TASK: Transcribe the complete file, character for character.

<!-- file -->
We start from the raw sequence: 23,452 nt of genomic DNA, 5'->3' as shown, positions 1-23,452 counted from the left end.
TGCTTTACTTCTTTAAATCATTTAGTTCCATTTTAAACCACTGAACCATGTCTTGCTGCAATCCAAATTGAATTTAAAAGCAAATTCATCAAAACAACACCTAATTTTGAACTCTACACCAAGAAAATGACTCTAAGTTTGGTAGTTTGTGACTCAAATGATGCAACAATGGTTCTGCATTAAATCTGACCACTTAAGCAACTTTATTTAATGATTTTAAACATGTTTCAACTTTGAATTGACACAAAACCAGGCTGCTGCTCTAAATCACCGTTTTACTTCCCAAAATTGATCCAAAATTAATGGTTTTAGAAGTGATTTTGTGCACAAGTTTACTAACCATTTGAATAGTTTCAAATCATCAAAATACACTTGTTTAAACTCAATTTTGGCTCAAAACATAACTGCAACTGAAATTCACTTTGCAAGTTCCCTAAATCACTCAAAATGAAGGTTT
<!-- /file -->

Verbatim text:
We start from the raw sequence: 23,452 nt of genomic DNA, 5'->3' as shown, positions 1-23,452 counted from the left end.
TGCTTTACTTCTTTAAATCATTTAGTTCCATTTTAAACCACTGAACCATGTCTTGCTGCAATCCAAATTGAATTTAAAAGCAAATTCATCAAAACAACACCTAATTTTGAACTCTACACCAAGAAAATGACTCTAAGTTTGGTAGTTTGTGACTCAAATGATGCAACAATGGTTCTGCATTAAATCTGACCACTTAAGCAACTTTATTTAATGATTTTAAACATGTTTCAACTTTGAATTGACACAAAACCAGGCTGCTGCTCTAAATCACCGTTTTACTTCCCAAAATTGATCCAAAATTAATGGTTTTAGAAGTGATTTTGTGCACAAGTTTACTAACCATTTGAATAGTTTCAAATCATCAAAATACACTTGTTTAAACTCAATTTTGGCTCAAAACATAACTGCAACTGAAATTCACTTTGCAAGTTCCCTAAATCACTCAAAATGAAGGTTT